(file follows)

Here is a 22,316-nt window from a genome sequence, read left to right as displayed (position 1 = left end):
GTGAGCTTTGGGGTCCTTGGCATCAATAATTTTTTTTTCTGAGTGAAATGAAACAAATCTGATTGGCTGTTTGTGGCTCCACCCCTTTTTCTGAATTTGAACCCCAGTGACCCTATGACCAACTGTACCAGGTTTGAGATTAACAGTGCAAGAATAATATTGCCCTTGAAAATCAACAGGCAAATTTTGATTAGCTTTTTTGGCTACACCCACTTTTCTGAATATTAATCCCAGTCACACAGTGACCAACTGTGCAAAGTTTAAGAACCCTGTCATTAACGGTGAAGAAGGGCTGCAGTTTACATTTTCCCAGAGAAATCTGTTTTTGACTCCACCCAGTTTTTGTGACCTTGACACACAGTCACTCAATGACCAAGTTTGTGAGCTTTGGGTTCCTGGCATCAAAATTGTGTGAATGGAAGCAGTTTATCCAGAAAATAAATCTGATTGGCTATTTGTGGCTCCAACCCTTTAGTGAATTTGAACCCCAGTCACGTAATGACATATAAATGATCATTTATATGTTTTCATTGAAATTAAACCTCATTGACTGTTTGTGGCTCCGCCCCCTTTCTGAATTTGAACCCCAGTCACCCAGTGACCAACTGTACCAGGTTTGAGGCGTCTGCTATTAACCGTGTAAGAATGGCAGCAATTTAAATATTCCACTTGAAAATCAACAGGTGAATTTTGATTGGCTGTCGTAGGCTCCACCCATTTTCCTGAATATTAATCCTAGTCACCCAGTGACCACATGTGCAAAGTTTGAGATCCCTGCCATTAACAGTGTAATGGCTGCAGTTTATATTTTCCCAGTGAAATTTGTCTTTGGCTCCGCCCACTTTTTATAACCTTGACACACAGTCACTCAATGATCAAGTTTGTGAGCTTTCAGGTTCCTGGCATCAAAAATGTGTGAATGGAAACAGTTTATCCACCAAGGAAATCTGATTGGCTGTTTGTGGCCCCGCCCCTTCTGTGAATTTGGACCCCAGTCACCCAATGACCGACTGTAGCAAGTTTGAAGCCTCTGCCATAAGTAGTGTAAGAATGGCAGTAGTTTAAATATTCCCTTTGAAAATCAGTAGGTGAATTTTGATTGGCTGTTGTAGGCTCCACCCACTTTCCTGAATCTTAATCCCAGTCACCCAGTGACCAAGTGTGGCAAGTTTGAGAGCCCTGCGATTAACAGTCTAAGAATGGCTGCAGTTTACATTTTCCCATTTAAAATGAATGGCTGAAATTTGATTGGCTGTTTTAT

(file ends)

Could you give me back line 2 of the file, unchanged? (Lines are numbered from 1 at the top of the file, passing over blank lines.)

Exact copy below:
GTGAGCTTTGGGGTCCTTGGCATCAATAATTTTTTTTTCTGAGTGAAATGAAACAAATCTGATTGGCTGTTTGTGGCTCCACCCCTTTTTCTGAATTTGAACCCCAGTGACCCTATGACCAACTGTACCAGGTTTGAGATTAACAGTGCAAGAATAATATTGCCCTTGAAAATCAACAGGCAAATTTTGATTAGCTTTTTTGGCTACACCCACTTTTCTGAATATTAATCCCAGTCACACAGTGACCAACTGTGCAAAGTTTAAGAACCCTGTCATTAACGGTGAAGAAGGGCTGCAGTTTACATTTTCCCAGAGAAATCTGTTTTTGACTCCACCCAGTTTTTGTGACCTTGACACACAGTCACTCAATGACCAAGTTTGTGAGCTTTGGGTTCCTGGCATCAAAATTGTGTGAATGGAAGCAGTTTATCCAGAAAATAAATCTGATTGGCTATTTGTGGCTCCAACCCTTTAGTGAATTTGAACCCCAGTCACGTAATGACATATAAATGATCATTTATATGTTTTCATTGAAATTAAACCTCATTGACTGTTTGTGGCTCCGCCCCCTTTCTGAATTTGAACCCCAGTCACCCAGTGACCAACTGTACCAGGTTTGAGGCGTCTGCTATTAACCGTGTAAGAATGGCAGCAATTTAAATATTCCACTTGAAAATCAACAGGTGAATTTTGATTGGCTGTCGTAGGCTCCACCCATTTTCCTGAATATTAATCCTAGTCACCCAGTGACCACATGTGCAAAGTTTGAGATCCCTGCCATTAACAGTGTAATGGCTGCAGTTTATATTTTCCCAGTGAAATTTGTCTTTGGCTCCGCCCACTTTTTATAACCTTGACACACAGTCACTCAATGATCAAGTTTGTGAGCTTTCAGGTTCCTGGCATCAAAAATGTGTGAATGGAAACAGTTTATCCACCAAGGAAATCTGATTGGCTGTTTGTGGCCCCGCCCCTTCTGTGAATTTGGACCCCAGTCACCCAATGACCGACTGTAGCAAGTTTGAAGCCTCTGCCATAAGTAGTGTAAGAATGGCAGTAGTTTAAATATTCCCTTTGAAAATCAGTAGGTGAATTTTGATTGGCTGTTGTAGGCTCCACCCACTTTCCTGAATCTTAATCCCAGTCACCCAGTGACCAAGTGTGGCAAGTTTGAGAGCCCTGCGATTAACAGTCTAAGAATGGCTGCAGTTTACATTTTCCCATTTAAAATGAATGGCTGAAATTTGATTGGCTGTTTTAT